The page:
30% of employers affirming their transition to a hybrid work model will allow their employees to decide how many days they would like to work in the office and at home, which represents an increase of 3 pp compared to the previous survey. The second most popular hybrid model - preferred by 28% of respondents - foresees a maximum of two out-of-office days per week and is followed by three days of remote working (favoured by 21%). One and four out-of-office working days per week are the preferred options by 11% and 10% of respondents opting for hybrid working, respectively.
The traditional workplace model was indicated as the targeted policy by close to 27% of the survey respondents, three quarters of whom would permit remote working in exceptional circumstances.
14% of respondents have not developed return-to-the-office plans yet, down by 16 pp on the June 2021 survey, and none of the respondents would opt for 100% remote work.
“Employees from companies across Poland which have not officially implemented hybrid working policies and lack relevant consistent and clear communication strategies say that uncertainty is the worst,”
- says Joanna Szczepańska, Associate, Workplace Strategy, Office Agency, Cushman & Wakefield.
“According to the survey, only 14% of companies have not introduced any workplace regulations – a clear minority. Hybrid working is a clear preference for 59% of employers. However, no matter what scenario is employed, rather than ‘copy and paste’, workplace models should be tailored to the needs of employees and business requirements. Interestingly enough, Cushman & Wakefield’s survey has revealed that over a third of all the companies which have embraced hybrid working give their employees full location flexibility. They are agile self-organising teams. The need for personal development, social bonding, autonomy, physical comfort, job satisfaction and being effective is the same both in the office and at home, for both senior managers and career starters. Being in the office, we expect to be able to do heads down work, while working at home we still want to establish and maintain close connections with colleagues, which is broadly believed to be the domain of in-office working. Freedom of choice is the key and the motivation to work stems from a sense of meaning and a positive experience.”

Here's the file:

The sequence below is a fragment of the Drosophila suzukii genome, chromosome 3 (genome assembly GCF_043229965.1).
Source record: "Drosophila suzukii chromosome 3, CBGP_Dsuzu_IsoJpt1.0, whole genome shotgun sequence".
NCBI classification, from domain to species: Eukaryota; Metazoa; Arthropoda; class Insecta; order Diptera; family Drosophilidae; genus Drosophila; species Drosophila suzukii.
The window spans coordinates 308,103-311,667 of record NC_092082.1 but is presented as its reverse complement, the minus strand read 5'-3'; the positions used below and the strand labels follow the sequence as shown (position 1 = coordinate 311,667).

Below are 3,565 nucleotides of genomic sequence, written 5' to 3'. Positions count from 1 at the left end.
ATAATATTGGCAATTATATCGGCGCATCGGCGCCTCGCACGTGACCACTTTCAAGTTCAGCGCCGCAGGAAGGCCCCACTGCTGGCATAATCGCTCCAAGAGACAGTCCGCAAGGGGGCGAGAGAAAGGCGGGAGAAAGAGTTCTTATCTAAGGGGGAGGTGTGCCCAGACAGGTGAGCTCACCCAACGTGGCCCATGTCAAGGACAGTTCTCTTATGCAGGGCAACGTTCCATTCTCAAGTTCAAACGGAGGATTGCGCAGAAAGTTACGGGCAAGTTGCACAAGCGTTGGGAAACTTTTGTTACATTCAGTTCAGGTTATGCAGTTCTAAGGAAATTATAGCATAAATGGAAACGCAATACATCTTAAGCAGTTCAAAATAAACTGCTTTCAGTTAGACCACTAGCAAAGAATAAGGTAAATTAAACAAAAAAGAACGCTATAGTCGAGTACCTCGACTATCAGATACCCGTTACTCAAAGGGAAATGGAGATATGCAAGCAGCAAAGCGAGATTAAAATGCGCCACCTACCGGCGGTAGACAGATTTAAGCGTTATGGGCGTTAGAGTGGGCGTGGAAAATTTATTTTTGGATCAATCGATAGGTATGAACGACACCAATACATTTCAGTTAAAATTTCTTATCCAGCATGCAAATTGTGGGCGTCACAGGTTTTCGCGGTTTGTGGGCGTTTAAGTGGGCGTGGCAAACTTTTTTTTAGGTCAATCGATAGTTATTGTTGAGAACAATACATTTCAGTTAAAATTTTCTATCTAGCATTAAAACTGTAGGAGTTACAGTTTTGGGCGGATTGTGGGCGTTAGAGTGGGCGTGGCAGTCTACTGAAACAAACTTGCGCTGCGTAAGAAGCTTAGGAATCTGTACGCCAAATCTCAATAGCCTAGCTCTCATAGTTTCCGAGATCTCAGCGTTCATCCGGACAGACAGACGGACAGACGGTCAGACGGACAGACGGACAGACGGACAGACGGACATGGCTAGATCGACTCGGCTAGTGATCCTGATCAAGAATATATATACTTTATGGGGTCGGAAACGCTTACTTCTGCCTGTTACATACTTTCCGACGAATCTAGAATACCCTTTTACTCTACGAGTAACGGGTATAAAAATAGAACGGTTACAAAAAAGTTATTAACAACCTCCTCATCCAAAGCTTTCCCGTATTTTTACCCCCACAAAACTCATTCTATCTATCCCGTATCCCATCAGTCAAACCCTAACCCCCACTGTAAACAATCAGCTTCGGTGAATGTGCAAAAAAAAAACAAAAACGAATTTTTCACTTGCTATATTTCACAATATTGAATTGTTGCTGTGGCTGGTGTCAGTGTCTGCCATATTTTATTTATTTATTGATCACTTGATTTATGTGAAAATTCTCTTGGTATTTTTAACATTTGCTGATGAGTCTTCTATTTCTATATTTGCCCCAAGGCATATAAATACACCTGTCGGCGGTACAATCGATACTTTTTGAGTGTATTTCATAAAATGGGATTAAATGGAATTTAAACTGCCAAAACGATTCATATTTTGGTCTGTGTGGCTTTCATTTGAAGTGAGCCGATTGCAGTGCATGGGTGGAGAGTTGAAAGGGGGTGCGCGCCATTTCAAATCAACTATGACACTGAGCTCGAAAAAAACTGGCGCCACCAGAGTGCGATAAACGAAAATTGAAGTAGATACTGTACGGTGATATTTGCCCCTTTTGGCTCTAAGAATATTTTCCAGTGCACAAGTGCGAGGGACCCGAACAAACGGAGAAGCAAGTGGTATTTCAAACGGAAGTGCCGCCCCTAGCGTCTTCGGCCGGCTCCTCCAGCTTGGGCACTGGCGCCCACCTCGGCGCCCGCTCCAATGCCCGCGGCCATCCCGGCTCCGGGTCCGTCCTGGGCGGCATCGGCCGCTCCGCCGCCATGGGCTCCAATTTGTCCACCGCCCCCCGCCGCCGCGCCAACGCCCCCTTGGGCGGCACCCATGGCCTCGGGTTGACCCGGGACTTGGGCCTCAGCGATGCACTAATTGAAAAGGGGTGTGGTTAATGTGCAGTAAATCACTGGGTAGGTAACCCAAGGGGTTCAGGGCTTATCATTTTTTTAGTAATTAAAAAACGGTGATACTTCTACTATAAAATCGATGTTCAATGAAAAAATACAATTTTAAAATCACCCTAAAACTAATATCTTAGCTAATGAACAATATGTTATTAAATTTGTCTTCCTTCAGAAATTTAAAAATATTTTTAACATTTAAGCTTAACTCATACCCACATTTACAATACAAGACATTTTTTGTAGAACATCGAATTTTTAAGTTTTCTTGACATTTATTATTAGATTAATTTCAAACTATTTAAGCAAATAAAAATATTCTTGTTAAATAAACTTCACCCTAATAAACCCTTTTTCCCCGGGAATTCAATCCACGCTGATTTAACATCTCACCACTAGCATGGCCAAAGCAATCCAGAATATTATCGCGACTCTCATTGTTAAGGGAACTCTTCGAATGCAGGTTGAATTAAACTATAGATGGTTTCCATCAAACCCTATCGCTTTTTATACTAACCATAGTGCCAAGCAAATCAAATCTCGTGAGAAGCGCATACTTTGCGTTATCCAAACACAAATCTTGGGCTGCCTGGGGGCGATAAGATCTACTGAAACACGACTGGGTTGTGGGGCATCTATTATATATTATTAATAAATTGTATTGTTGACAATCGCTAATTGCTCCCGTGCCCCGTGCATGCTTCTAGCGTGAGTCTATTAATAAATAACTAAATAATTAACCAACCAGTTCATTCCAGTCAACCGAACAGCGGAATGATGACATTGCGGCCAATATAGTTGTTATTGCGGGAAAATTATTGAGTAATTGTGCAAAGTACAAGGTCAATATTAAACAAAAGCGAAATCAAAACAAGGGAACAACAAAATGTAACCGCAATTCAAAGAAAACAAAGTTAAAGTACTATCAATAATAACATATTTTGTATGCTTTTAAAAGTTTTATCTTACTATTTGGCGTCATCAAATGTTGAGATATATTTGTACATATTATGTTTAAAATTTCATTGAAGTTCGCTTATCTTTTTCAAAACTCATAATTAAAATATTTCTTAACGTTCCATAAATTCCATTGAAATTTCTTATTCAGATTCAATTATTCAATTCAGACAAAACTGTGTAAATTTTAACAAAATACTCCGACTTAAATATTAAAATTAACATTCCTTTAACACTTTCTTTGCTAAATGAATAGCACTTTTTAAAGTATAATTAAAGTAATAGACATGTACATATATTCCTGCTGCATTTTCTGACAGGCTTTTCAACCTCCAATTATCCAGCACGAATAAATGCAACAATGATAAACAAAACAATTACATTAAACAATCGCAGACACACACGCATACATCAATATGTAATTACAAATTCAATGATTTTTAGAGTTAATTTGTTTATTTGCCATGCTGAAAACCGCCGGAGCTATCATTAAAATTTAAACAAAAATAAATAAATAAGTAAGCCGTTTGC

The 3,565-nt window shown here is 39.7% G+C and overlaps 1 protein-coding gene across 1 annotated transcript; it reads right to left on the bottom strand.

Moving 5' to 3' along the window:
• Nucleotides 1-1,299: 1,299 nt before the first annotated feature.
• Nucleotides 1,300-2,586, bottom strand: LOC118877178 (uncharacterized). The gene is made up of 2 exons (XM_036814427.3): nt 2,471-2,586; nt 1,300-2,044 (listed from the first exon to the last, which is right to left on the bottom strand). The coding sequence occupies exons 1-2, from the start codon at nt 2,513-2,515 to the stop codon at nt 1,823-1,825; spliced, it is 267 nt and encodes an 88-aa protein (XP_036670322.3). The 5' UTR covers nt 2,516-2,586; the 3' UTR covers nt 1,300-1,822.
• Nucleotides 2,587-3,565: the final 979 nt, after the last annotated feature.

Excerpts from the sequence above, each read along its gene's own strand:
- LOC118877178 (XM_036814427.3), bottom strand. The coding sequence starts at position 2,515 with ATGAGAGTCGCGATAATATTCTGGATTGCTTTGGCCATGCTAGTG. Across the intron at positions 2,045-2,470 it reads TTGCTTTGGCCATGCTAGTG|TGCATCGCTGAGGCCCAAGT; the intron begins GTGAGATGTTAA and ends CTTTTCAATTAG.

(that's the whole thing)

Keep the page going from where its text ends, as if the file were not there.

“What is also important is who decides where employees work and what the decision drivers are. We have noticed that unfortunately if there are no official hybrid working policies or ‘sponsors’ promoting a new approach in an organisation, guidelines on the number of in-office working days per week are usually given by middle-level managers. Such managers are also responsible for managing hybrid teams and multigenerational work environments, implementing new processes, automation and – recently quite frequently – for intensive recruitment,”
- adds Joanna Szczepańska.
“As a result, prototyping and experience learning, regular feedback, measuring space utilization and employee satisfaction, monitoring team productivity, engaging managers and drawing conclusions are all important to the process.”
The survey was conducted using the CAWI method in June 2022 on a sample of 103 decision-makers in office space management (CEOs, Heads of Administration, Chief Operating Officers and Office Managers).